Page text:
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Diabetologia

, Volume 57, Issue 10, pp 2094–2102 | Cite as

Estimates of insulin sensitivity from the intravenous-glucose-modified-clamp test depend on suppression of lipolysis in type 2 diabetes: a randomised controlled trial

  • Sabine Kahl
  • Bettina Nowotny
  • Simon Piepel
  • Peter J. Nowotny
  • Klaus Strassburger
  • Christian Herder
  • Giovanni Pacini
  • Michael Roden
Article

Abstract

Aims/hypothesis

The combined IVGTT–hyperinsulinaemic–euglycaemic clamp (Botnia clamp) allows the assessment of insulin secretion and sensitivity in one experiment. It remains unclear whether this clamp yields results comparable with those of the standard hyperinsulinaemic–euglycaemic clamp (SHEC) in diabetes patients. We hypothesised that the IVGTT induces responses affecting insulin sensitivity assessment.

Methods

Of 22 randomised diet- or metformin-treated patients with well-controlled type 2 diabetes, 19 randomly underwent a Botnia clamp and an SHEC, spaced by 2 weeks, in one clinical research centre in a crossover study. The main outcomes were whole-body and hepatic insulin sensitivity as measured by the clamp and [6,6-2H2]glucose. Substrate utilisation was assessed from indirect calorimetry and beta cell function from insulin dynamics during IVGTT.

Results

The values of whole-body insulin sensitivity obtained from Botnia clamp and SHEC were correlated (r = 0.87, p < 0.001), but also revealed intra-individual variations. Hepatic insulin sensitivity did not differ between experiments during the clamp, but differed after IVGTT. The contribution of glucose oxidation to glucose disposal increased by 2.2 ± 0.3 and 1.2 ± 0.4 mg kg fat-free mass (FFM)−1 min−1 (Botnia and SHEC, p < 0.05), whereas lipid oxidation decreased by 0.8 ± 0.1 and 0.4 ± 0.1 mg kg FFM−1 min−1 (p < 0.05) from baseline. Differences in NEFA (r = −0.60, p < 0.01), but not C-peptide (r = −0.16, p = 0.52) or hepatic insulin sensitivity between IVGTT and placebo before the clamps correlated with individual variations of insulin sensitivity.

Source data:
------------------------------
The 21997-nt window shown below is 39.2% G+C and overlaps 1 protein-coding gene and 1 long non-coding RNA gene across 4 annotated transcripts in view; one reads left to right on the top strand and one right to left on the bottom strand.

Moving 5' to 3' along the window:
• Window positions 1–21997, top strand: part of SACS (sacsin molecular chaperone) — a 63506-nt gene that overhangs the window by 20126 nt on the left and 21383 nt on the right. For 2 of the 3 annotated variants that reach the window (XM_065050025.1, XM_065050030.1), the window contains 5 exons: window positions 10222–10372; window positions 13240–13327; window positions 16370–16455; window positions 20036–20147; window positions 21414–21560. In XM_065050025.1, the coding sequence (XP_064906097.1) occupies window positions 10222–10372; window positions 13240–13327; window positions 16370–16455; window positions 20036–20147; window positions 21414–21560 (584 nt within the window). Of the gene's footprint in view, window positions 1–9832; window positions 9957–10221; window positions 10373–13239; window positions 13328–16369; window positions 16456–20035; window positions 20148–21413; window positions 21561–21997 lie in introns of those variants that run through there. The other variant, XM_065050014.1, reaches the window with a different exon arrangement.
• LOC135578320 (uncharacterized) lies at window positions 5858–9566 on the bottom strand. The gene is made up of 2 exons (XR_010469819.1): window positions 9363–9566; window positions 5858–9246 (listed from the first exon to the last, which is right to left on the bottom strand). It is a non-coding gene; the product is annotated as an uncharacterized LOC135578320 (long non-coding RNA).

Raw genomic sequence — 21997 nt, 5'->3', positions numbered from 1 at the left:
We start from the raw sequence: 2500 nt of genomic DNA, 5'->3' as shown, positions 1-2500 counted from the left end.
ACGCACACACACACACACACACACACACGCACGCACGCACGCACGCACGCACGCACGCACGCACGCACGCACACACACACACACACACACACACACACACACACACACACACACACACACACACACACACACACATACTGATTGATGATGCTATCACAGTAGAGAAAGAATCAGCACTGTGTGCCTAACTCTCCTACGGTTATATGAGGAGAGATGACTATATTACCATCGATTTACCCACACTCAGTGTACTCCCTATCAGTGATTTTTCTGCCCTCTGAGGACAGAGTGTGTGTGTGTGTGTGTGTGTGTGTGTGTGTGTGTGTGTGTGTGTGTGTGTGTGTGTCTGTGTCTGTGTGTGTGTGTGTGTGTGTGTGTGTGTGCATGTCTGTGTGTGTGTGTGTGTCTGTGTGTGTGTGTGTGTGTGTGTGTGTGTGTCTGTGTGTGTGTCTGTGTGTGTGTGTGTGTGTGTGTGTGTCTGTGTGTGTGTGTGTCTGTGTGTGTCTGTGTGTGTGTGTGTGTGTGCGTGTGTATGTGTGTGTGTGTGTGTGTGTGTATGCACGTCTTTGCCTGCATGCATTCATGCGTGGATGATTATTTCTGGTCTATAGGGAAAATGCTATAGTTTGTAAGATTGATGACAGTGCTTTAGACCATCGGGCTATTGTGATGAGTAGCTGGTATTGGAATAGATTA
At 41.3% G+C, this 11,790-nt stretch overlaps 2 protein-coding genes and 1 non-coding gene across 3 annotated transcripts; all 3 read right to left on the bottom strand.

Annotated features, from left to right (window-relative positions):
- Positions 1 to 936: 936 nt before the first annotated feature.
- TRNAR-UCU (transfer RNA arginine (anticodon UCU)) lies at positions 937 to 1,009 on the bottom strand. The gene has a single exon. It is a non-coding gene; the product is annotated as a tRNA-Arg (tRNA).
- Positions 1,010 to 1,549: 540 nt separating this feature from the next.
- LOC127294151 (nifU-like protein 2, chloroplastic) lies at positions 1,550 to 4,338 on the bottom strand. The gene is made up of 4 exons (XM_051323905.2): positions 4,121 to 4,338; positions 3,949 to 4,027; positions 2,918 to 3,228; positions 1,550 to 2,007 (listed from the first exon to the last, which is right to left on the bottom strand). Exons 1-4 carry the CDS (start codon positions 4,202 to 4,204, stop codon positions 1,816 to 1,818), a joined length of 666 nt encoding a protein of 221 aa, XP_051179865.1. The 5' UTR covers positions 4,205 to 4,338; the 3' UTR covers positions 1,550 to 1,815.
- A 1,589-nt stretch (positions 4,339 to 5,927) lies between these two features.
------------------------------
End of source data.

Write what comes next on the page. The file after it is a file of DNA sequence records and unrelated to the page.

Conclusions/interpretation

The Botnia clamp provides similar estimates of insulin sensitivity as SHEC in patients with type 2 diabetes, but changes in NEFA during IVGTT may affect insulin sensitivity and thereby the discrimination between insulin-sensitive and insulin-resistant individuals.

Trial registration: ClinicalTrials.gov NCT01397279

Funding: The study was funded by the Ministry of Science and Research of the State of North Rhine-Westphalia and the German Federal Ministry of Health, and supported in part by grants from the Federal Ministry for Research to the Centers for Diabetes Research, Helmholtz Alliance Imaging and Curing Environmental Metabolic Diseases and the Schmutzler-Stiftung.

Keywords

Glucose transport Insulin resistance Insulin sensitivity Lipid metabolism Metabolic physiology 

Abbreviations

ACPR

Acute C-peptide response

AIR

Acute insulin response

BSA

Body surface area

CSI

Calculated sensitivity index

DI

Disposition index

EGP

Endogenous glucose production

FFM

Fat-free mass

GIR

Glucose infusion rate

GOX

Glucose oxidation

I

Mean insulin concentration

IGT

Impaired glucose tolerance

IL-1RA

IL-1 receptor antagonist

LOX

Lipid oxidation

M

Whole-body insulin sensitivity

MCP-1

Monocyte chemoattractant protein 1

POX

Protein oxidation

RdFFM

Rate of whole-body glucose disappearance